Ben 2 WorldBPL Member
@ben2worldLocale: So Cal
"Down is lighter ounce for ounce than synthetic."
Last I checked, an ounce of down weighs exactly the same as an ounce of synthetic.
(J/K, Mike, we all know what you mean. :) )Apr 8, 2011 at 2:04 pm #1722117
Don AmundsonBPL Member
@amrowincLocale: Southern California
My current pack is a Jam and I've been happy with it. I would prefer something lighter but hate to change with the Jam working for me (to say nothing of the $'s). I trimmed some of the excess and, for me. useless straps to lighten it a bit. I've also found that I'm more comfortable hiking without the hip belt secured. If I didn't like the belt pockets I'd probably cut the belt off.Apr 8, 2011 at 2:16 pm #1722125
Brad RogersBPL Member
@mocs123Locale: Southeast Tennessee
I don't own one but the MLD Quilts get great reviews and use the best synthetic insulation available.Apr 9, 2011 at 7:52 am #1722347
William ZilaBPL Member
I am not a expert in Any way but my guess is that getting the down is not anymore harming then te manufacturing process to make synthetics but like I said I am not a expertApr 9, 2011 at 8:07 am #1722354
Alcohol stove: I have a spare alcohol stove you can have if you want it. It's in great shape.
Quilt: I also have a BPL 240 synthetic quilt I bought on sale here. Never used. Size medium is good to 5'6", I think. I thought I could make it work for my 5'8" height, but it's a tad short, a smidgeon really. A nano tad short. You get the idea. If you're 5'6" or shorter, it would probably work very well for you and keep you toasty. I'd sell it for the same I paid for it, $155. (Well, I actually paid 153.89, but you know….) Since you're in the area I'll even deliver.
You can have the stove regardless of whether or not you buy the quilt.
Let me know.Apr 13, 2011 at 10:36 am #1724029
@douglas –Thanks for the offer! I am definitely interested in the quilt, but I think I might do a little more shopping around/try out the MH ultralamina before I head down the quilt route. If the MH is a no-go and you still have that quilt, I would love to buy it from you.Apr 13, 2011 at 11:05 am #1724038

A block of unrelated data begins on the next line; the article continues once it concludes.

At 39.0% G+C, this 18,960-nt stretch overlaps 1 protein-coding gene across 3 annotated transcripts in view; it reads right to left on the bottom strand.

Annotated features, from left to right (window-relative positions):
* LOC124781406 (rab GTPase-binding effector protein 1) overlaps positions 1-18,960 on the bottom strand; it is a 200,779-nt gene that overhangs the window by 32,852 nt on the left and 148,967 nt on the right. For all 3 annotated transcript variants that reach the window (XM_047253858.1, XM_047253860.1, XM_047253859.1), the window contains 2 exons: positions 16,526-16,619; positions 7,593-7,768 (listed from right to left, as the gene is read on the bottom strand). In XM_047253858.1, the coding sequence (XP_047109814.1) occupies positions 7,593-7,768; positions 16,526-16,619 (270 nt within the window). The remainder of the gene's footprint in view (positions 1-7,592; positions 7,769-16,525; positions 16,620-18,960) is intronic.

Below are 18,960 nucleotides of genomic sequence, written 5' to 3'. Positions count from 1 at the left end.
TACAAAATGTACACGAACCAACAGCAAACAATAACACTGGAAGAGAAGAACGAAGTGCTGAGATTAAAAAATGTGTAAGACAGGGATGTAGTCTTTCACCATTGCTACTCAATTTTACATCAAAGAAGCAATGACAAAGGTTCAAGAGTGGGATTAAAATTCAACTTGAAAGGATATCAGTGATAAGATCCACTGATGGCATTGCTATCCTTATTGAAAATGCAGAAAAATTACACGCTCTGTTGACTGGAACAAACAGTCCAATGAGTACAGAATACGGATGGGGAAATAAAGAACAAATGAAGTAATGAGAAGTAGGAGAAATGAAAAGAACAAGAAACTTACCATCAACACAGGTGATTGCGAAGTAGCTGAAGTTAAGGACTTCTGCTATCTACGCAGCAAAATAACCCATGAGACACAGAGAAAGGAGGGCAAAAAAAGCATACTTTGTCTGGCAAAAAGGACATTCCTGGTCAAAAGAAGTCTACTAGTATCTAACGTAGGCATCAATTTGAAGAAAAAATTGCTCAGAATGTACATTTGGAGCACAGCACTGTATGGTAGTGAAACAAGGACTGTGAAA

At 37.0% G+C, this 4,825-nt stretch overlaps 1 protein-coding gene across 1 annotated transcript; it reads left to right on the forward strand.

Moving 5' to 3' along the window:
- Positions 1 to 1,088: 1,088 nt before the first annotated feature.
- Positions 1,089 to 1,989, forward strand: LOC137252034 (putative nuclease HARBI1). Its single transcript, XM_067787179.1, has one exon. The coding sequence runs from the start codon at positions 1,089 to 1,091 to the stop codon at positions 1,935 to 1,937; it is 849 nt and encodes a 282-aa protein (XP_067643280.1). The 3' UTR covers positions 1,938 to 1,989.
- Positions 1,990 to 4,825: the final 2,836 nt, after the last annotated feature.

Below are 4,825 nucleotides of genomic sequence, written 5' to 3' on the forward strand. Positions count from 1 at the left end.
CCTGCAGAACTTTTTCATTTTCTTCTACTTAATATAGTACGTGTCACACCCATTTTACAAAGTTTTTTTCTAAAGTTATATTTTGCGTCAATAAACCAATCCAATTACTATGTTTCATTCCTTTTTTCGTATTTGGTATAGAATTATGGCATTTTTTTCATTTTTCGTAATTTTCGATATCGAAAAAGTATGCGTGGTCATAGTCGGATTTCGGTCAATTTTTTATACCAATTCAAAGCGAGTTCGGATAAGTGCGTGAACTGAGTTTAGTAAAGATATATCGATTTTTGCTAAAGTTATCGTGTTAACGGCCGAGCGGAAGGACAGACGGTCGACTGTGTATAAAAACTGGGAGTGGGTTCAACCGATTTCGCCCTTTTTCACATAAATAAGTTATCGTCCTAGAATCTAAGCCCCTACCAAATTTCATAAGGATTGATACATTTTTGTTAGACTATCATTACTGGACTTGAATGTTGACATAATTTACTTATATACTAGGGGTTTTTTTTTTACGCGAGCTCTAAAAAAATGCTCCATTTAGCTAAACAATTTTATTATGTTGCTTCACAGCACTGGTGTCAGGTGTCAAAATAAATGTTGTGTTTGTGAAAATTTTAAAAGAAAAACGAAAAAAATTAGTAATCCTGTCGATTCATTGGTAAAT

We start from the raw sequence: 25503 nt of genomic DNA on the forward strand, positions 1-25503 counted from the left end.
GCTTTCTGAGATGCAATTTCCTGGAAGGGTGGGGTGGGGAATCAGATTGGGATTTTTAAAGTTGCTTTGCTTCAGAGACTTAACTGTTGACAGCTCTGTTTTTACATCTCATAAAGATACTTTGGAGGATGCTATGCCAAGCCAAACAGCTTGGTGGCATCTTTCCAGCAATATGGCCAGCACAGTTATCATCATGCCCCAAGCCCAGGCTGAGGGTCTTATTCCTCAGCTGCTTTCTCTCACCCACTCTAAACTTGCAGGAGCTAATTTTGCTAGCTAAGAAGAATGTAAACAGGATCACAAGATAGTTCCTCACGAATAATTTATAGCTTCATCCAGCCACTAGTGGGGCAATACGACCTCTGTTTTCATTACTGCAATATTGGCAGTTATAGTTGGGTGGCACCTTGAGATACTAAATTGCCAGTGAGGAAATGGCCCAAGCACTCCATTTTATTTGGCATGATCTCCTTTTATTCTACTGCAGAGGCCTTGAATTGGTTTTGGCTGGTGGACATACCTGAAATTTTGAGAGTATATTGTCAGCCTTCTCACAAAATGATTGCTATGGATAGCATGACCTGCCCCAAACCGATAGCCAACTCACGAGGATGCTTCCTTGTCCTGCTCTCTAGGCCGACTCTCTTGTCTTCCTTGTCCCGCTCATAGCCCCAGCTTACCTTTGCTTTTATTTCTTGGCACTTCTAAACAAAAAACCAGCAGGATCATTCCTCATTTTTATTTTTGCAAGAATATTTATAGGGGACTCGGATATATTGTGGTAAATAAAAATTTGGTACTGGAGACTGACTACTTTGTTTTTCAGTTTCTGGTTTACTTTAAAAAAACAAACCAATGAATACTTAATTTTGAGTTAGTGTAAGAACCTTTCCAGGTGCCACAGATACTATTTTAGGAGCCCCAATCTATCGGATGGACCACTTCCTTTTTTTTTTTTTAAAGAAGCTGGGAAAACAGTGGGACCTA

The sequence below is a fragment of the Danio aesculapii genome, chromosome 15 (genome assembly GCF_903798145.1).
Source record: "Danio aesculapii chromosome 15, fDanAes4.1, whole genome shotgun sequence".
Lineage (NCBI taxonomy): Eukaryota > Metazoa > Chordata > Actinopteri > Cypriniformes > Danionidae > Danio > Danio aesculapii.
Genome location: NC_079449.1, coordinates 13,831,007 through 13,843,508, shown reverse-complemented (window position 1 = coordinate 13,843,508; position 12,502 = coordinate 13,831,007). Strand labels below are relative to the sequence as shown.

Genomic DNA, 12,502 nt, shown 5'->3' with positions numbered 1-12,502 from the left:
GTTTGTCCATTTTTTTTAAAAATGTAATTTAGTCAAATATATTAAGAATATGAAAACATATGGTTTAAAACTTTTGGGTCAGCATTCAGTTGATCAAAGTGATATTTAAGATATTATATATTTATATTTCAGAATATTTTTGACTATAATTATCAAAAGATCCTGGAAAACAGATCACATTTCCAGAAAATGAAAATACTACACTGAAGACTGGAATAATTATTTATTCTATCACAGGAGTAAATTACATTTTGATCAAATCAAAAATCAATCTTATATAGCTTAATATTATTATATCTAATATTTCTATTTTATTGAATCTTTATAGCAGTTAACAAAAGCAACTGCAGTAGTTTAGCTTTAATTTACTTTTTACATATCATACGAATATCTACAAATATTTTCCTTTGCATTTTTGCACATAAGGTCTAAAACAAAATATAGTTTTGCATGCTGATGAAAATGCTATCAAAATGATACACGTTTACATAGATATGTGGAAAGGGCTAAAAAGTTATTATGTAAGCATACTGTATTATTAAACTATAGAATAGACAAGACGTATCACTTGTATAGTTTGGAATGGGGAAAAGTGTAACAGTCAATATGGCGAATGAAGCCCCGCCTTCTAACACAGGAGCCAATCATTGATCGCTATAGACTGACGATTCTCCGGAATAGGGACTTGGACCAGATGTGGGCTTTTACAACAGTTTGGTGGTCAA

No worries Kristie, just let me know.
Do you want the alcohol stove, or are you determined to make your own? ;-)Apr 13, 2011 at 11:56 am #1724055
Steven ParisBPL Member
@saparisorLocale: Pacific Northwest
As to the stove: there is a nice set of instructions on Andrew Skurka's site about making a simple cat-can stove.
Just be sure to match the flame-pattern on whatever alcohol stove you make/buy/borrow/steal to whatever pot you are going to use. If the flames come out the top, you'll need something with a smaller diameter. If the flames comes out holes in the sides, you'll want something a little larger. That way, you are getting the most efficient use of the alcohol.
Jason Klass has a video about choosing the correct pot and stove combo.Apr 13, 2011 at 2:21 pm #1724116
Troy AmmonsBPL Member
Not to be critical and go with 19# if you want.
19# is not that bad compared to the old days but
you should be able to hit 12-13# by swapping some stuff out.
Golite jam is okay, but you need more compact gear than what you have now.
Buy a scale and use the 6# plus 6# rule.
6# for the big 4 and 6# for everything else.
12# base puts you at about 24# total with 4-5 days of food and 2L of H20.
I did not go thorugh the entire list, but I think you will need a regular bivy with a
poncho tarp, water splash and all.
You can do a complete alcohol beer can bag cookset for 5oz and its mostly free.
Everything fits inside the white container which is a country time lemonaid container and it will handle boiling water and is crush proof. The pot is a cut down 24 oz fosters can with a bail handle.
For the big 4 use a 24 oz or under pack, a moment tent, golite ultra 20 and a superlight pad will result in a 5.5# for the big 4 leaving you 6.5# for everything else.